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Aviation safety in this reporting period has again not been particularly good. We had just three accidents that had been reported in this reporting period, with one of them resulting in a fatality. This month’s report covers these three accidents, and three other accidents that have had their preliminary or factual reports released by the NTSB in this reporting period.

See my August Accident Summary for this month’s details, and please fly safe. 


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There are many airports around the state having construction projects in process or planned to start. Unfortunately, we don’t have the latest details on all these projects that may be coming up, so check for NOTAMs at your destination airport, and when you get there, always use extra caution. Always fly informed.

As you are aware, APA is still working with several airports around the state to update their Airport Master Plans, providing the pilot and aircraft owner’s perspective in the process. Kingman Municipal Airport (IGM), and Page Municipal Airport (PGA) have completed their planning meetings at this point, and the consultant will be submitting the final master plan updated reports later this year.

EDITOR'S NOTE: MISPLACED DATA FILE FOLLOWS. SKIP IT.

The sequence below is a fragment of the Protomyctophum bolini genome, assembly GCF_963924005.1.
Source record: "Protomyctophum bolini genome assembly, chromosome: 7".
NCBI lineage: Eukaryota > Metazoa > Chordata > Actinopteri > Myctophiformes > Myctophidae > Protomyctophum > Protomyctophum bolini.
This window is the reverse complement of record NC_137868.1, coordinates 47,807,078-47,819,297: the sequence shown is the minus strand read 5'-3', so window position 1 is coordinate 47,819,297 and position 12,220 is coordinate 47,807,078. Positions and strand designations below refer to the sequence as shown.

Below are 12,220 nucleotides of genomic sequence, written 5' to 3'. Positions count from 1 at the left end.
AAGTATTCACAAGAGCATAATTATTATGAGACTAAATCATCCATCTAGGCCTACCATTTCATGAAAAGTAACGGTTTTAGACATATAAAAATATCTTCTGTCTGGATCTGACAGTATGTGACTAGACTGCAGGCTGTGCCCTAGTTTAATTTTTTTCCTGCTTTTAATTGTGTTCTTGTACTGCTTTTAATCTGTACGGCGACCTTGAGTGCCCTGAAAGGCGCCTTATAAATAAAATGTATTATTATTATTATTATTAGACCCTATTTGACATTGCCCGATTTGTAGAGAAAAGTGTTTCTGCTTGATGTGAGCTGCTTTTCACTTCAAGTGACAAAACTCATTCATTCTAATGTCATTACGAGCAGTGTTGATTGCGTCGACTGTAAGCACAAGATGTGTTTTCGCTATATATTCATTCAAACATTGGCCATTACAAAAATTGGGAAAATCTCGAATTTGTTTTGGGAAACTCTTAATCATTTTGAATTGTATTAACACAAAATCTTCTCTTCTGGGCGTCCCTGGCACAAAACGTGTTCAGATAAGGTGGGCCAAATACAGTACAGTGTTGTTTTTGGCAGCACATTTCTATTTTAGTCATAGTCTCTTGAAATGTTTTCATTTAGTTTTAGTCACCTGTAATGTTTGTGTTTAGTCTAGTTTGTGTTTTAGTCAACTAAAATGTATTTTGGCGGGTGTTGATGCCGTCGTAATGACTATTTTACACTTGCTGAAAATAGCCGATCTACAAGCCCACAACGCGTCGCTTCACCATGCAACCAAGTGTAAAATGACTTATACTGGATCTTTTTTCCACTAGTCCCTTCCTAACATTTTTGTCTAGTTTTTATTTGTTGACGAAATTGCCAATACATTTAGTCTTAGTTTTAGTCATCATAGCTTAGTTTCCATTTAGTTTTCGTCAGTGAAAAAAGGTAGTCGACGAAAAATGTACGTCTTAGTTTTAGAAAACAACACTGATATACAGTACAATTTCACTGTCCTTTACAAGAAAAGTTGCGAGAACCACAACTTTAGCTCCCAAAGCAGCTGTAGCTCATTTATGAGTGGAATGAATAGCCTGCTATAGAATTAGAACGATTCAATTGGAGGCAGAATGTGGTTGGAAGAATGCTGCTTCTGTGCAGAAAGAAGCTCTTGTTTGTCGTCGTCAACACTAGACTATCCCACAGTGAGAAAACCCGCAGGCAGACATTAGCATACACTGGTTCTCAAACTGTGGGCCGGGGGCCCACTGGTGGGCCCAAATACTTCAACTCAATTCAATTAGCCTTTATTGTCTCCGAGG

Chandler Municipal Airport (CHD), Lake Havasu City Municipal Airport (HII), Superior Municipal Airport (E81), Sedona Airport (SEZ), Flagstaff (FLG), Laughlin/Bullhead International Airport (IFP), and Grand Canyon Airport (GCN) are currently still in their Master Plan update process. 


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Because of the present virus pandemic, many of the airport restaurants have take-out service available. Call ahead.

  • The fly in breakfast at Coolidge Municipal Airport (P08), normally on the first Saturday of the month, has stopped for the summer. The next Fly In Breakfast season is being scheduled to restart October 3, 2020.
  • The Falcon Field EAA Warbirds Squadron fly in breakfast, and car show is normally on the third Saturday of the month. The breakfast has stopped for the summer and will resume in October. 
  • Please note, the Tonto National Forest is closed due to extreme fire conditions! This includes the Grapevine (88AZ) and Red Creek airstrips. Watch for re-opening dates and help us get the word out!
  • The last Saturday of the month there was a fly in breakfast at Casa Grande Municipal Airport (CGZ). However, due to the Coronavirus crisis, the Foxtrot cafe was forced to close on July 18.

Check with the APA Getaway Flights program and online calendar for fun weekend places to fly.